High School Mathematics Extensions/Supplementary/Differentiation

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Differentiate from first principle(otherwise known as differentialisation)Edit

This section and the *differentiation technique* section can be skipped if you are already familiar with calculus/differentiation.

In calculus, differentiation is a very important operation applied to functions of real numbers. To differentiate a function f(x), we simply evaluate the limit

where the means that we let h approach 0. However, for now, we can simply think of it as putting h to 0, i.e., letting h = 0 at an appropriate time. There are various notations for the result of differentiation (called the derivative), for example

and

mean the same thing. We say, f'(x) is the derivative of f(x). Differentiation is useful for many purposes, but we shall not discuss why calculus was invented, but rather how we can apply calculus to the study of generating functions.

It should be clear that if then the above law is important. If g(x) a closed-form of f(x), then it is valid to differentiate both sides to obtain a new generating function.

Also if This can be verified by looking at the properties of limits.

Example 1Edit

Differentiate from first principle f(x) where

Firstly, we form the difference quotient

We can't set h to 0 to evaluate the limit at this point. Can you see why? We need to expand the quadratic first.

We can now factor out the h to obtain now

from where we can let h go to zero safely to obtain the derivative, 2x. So

or equivalently:

Example 2Edit

Differentiate from first principles, p(x) = xn.

We start from the difference quotient:

By the binomial theorem, we have:

The first xn cancels with the last, to get

Now, we bring the constant 1/h inside the brackets

and the result falls out:

Important Result

If

then

As you can see, differentiate from first principle involves working out the derivative of a function through algebraic manipulation, and for that reason this section is algebraically very difficult.

Example 3Edit

Assume that if

then

Differentiate

Solution Let

Example 4Edit

Show that if

Solution

Example 5Edit

Differentiate from first principle

Solution

ExercisesEdit

1. Differentiate

2. Differentiate

3. Differentiate from first principle

4. Differentiate

5. Prove the result assumed in example 3 above, i.e. if

f(x)=g(x)+h(x)

then

f′(x)=g′(x)+h′(x).

Hint: use limits.

Differentiating f(z) = (1 - z)^nEdit

We aim to derive a vital result in this section, namely, to derive the derivative of

where n ≥ 1 and n an integer. We will show a number of ways to arrive at the result.

Derivation 1Edit

Let's proceed:

expand the right hand side using binomial expansion

differentiate both sides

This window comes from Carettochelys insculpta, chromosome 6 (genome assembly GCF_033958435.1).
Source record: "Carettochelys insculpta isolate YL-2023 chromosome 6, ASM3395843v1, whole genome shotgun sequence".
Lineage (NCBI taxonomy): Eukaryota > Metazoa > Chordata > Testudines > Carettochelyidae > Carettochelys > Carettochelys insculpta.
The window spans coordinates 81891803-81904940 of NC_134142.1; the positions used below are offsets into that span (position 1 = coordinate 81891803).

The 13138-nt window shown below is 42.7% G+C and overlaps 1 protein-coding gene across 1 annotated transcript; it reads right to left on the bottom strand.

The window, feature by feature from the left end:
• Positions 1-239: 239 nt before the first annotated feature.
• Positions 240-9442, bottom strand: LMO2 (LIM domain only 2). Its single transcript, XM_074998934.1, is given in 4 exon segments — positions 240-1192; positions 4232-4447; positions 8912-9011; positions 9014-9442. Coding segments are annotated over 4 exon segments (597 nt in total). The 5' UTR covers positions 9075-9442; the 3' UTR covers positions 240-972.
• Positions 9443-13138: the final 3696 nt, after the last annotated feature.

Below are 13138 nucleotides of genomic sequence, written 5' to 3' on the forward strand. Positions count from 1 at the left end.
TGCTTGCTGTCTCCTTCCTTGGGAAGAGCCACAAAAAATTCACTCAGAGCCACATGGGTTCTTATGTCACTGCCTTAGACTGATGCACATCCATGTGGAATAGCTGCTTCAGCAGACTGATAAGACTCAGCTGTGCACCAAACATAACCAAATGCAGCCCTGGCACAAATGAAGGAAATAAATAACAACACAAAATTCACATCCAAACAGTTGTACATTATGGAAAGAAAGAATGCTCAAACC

now we use

and there are some cancelling

take out a common factor of -n, and recall that 1! = 0! = 1 we get

let j = i - 1, we get

but this is just the expansion of (1 - z)n-1

Derivation 2Edit

Similar to Derivation 1, we use instead the definition of a derivative:

expand using the binomial theorem

factorise

take the limit inside (recall that [Af(x)]' = Af'(x) )

the inside is just the derivative of zi

exactly as derivation 1, we get

Example Differentiate (1 - z)2

Solution 1

f(z) = (1 - z)2 = 1 - 2z + z2
f'(z) = - 2 + 2z
f'(z) = - 2(1 - z)

Solution 2 By the result derived above we have

f'(z) = -2(1 - z)2 - 1 = -2(1 - z)

ExercisesEdit

Imitate the method used above or otherwise, differentiate:

1. (1 - z)3

2. (1 + z)2

3. (1 + z)3

4. (Harder) 1/(1 - z)3 (Hint: Use definition of derivative)

Differentiation techniqueEdit

We will teach how to differentiate functions of this form:

i.e. functions whose reciprocals are also functions. We proceed, by the definition of differentiation:


Example 1Edit

by

where g is a function of z, we get

which confirmed the result derived using a counting argument.


ExercisesEdit

Differentiate

1. 1/(1-z)2

2. 1/(1-z)3

3. 1/(1+z)3

4. Show that (1/(1 - z)n)' = n/(1-z)n+1

Differentiation applied to generating functionsEdit

Now that we are familiar with differentiation from first principle, we should consider:

we know

differentiate both sides


therefore we can conclude that

Note that we can obtain the above result by the substituion method as well,

letting z = x2 gives you the require result.

The above example demonstrated that we need not concern ourselves with difficult differentiations. Rather, to get the results the easy way, we need only to differentiate the basic forms and apply the substitution method. By basic forms we mean generating functions of the form:

for n ≥ 1.

Let's consider the number of solutions to

for ai ≥ 0 for i = 1, 2, ... n.

We know that for any m, the number of solutions is the coefficient to:

as discussed before.

We start from:

differentiate both sides (note that 1 = 1!)

differentiate again

and so on for (n-1) times

divide both sides by (n-1)!

the above confirms the result derived using a counting argument.